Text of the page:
On my walks through the town I look for the “The Witch Is In!” signs, thinking that these might lead me to good witch-kitsch, but after a seemingly inexhaustible succession of Witch Houses, Museums, Dungeons, Covens and other black-painted, inter- changeable trash-and-trinket dives, I’m still empty-handed. I was momentarily tempted by some life-size, passably realistic ravens, but they wouldn’t have fitted into my carry- on luggage and negotiating airport security with them perched on my shoulders was probably not a good idea. (Leaving a few days later through Boston’s Logan Airport, I was directed by security to the “short” line. The short line of course takes a really long time, because it’s reserved for those with brown skin. Imagine me trying to explain away the ravens).
Witchcraft is not only for the tourists. Salem has a significant population of practicing witches with their own support groups and educational resources. There’s WEB (Witches’ Education Bureau); PRANCE (Pagan Resource and Network Council of Educators); and the acronymically-uninspired Witches’ League for Public Awareness,who make up for it with their mission statement to “help witches come out of the broom closet.”
Witches aside, I’m in Salem for the opening of Looking Both Ways: Contemporary Artists From Africa, at the Peabody Essex Museum. The Peabody (pronounced “Pibiddy” by locals), founded in 1799 as the Salem East India Society, is one of the oldest museums in the U.S. Following a major refurbishment by Moshe Safdie, the architect who also designed LA’s Skirball Cultural Center, it re-opened in 2003. Even with miserable weather outside, the new atrium is light-filled and airy, with sleek curves and a sail-like ceiling. Sitting in its ground floor café sipping a cup of Darjeeling, I could almost imagine sitting on the deck of an old tea clipper, ocean breezes ruffling my eighteenth century hair. It’s a happily romantic image, as long as one can forget that Salem was also a slaving port.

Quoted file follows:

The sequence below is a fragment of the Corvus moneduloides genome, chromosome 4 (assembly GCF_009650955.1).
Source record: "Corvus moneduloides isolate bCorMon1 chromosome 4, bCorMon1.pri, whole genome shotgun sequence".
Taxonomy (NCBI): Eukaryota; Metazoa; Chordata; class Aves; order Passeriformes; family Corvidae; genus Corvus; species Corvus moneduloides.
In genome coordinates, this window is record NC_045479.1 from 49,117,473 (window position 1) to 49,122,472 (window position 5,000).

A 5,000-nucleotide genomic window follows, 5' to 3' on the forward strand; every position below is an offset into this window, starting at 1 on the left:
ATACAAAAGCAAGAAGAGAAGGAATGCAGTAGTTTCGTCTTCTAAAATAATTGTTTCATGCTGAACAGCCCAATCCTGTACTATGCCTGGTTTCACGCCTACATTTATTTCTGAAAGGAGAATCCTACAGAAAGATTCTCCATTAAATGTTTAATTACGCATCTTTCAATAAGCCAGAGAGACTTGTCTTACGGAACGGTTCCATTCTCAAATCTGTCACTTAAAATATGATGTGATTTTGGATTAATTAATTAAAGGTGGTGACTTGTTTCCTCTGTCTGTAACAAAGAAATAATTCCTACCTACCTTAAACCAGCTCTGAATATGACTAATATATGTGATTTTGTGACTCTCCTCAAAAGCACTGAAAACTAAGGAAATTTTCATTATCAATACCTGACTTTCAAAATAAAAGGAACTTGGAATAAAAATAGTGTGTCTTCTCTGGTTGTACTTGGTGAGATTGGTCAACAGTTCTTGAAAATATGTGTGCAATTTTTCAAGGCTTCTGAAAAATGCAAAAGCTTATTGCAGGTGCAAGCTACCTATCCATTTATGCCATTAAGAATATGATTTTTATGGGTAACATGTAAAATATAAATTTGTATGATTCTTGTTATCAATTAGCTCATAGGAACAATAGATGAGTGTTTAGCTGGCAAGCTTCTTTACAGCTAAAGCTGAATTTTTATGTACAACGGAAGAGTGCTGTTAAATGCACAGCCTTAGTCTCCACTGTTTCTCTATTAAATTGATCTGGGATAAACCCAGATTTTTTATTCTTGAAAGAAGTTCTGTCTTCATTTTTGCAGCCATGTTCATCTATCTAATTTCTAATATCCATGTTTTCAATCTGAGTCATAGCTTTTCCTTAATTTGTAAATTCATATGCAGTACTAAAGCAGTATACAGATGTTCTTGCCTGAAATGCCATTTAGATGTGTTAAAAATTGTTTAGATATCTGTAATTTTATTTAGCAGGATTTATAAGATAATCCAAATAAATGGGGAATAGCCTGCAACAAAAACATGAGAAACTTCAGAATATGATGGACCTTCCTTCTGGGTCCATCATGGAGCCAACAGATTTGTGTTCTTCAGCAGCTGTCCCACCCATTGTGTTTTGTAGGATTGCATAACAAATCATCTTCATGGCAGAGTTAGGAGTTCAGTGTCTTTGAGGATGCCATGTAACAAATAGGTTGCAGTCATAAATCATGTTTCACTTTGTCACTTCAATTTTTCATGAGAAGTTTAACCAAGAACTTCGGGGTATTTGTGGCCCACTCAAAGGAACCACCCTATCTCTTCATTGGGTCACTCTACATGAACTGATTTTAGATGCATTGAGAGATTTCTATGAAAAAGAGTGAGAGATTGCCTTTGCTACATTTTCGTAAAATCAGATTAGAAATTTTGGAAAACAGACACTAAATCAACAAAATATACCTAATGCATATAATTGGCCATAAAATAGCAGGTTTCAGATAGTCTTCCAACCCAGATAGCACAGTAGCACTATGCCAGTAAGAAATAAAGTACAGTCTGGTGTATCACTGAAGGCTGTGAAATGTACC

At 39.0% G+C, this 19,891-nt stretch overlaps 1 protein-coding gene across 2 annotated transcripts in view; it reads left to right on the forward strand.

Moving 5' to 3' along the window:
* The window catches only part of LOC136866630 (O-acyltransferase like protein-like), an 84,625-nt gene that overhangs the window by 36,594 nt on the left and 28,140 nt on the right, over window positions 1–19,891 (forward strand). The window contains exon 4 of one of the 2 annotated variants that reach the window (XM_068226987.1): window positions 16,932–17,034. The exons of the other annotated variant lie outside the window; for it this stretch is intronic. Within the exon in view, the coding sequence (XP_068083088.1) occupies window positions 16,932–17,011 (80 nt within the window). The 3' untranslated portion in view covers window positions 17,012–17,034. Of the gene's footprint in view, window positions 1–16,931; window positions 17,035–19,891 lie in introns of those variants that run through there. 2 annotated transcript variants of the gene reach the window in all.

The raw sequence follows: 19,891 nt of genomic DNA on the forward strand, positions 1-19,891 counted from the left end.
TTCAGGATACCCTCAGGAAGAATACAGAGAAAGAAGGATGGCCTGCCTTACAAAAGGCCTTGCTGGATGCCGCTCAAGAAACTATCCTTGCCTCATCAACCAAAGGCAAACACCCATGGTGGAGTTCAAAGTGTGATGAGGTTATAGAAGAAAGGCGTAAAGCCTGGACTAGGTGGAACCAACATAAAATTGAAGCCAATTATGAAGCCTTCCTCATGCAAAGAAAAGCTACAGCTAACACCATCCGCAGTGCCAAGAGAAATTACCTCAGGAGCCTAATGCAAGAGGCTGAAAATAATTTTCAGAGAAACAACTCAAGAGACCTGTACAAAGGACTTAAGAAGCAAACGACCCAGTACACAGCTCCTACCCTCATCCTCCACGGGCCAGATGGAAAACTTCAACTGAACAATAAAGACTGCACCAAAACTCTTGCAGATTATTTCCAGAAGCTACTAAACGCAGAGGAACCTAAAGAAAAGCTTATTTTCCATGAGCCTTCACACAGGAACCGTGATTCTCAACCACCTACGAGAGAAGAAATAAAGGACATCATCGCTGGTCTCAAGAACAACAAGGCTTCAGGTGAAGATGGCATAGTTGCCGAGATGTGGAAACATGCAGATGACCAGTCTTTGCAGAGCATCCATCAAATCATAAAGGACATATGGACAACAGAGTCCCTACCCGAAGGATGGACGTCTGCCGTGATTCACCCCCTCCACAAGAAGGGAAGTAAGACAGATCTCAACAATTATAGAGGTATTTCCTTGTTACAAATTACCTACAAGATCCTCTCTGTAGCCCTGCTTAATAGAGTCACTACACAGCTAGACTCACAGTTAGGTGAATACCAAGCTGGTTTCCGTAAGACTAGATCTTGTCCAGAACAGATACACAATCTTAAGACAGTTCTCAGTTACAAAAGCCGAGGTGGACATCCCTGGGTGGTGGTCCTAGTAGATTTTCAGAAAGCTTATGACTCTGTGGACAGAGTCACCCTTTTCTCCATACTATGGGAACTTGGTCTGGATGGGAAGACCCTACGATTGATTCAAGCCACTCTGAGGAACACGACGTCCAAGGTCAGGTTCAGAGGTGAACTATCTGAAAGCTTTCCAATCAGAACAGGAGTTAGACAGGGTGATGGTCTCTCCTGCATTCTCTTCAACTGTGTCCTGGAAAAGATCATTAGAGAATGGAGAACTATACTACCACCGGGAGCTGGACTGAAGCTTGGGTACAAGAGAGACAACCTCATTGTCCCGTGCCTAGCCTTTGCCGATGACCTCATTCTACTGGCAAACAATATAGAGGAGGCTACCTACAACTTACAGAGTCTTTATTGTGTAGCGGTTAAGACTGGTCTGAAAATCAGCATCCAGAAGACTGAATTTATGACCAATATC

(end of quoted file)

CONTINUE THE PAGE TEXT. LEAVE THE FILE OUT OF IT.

The museum reflects its trading origins with significant firsts. It’s the first American museum to collect Asian and Pacific art, including nineteenth century Asian photography and some revealing examples of export art, made specifically for the Western market and often incorporating symbols of American patriotism. They’re like eighteenth century versions of Americana with “Made in China” labels. There’s the Chester and Davida Herwitz collection, the only American museum collection of modernist and contemporary Indian art. There’s a substantial collection of Ethiopian Christian art. An exhibition on Geishas. Edward Curtis. Lantern slides. Ships’ figureheads. An actual, full-scale, two-story Qing dynasty Chinese house. And of course the exhibition of contemporary African art, of which I’m part.
Yawn, yawn and pass the uppers. I can imagine that being the reaction of some X-TRA readers to such diverse collections. I can also imagine that this is precisely the reaction that the museum anticipates and quite clearly attempts to confront: what has all this stuff got to do with us, here, now? After all, it’s not exactly as if Salem’s demographics reflect the museum’s holdings; if Tituba were around now, she’d probably stand out as much as she did then.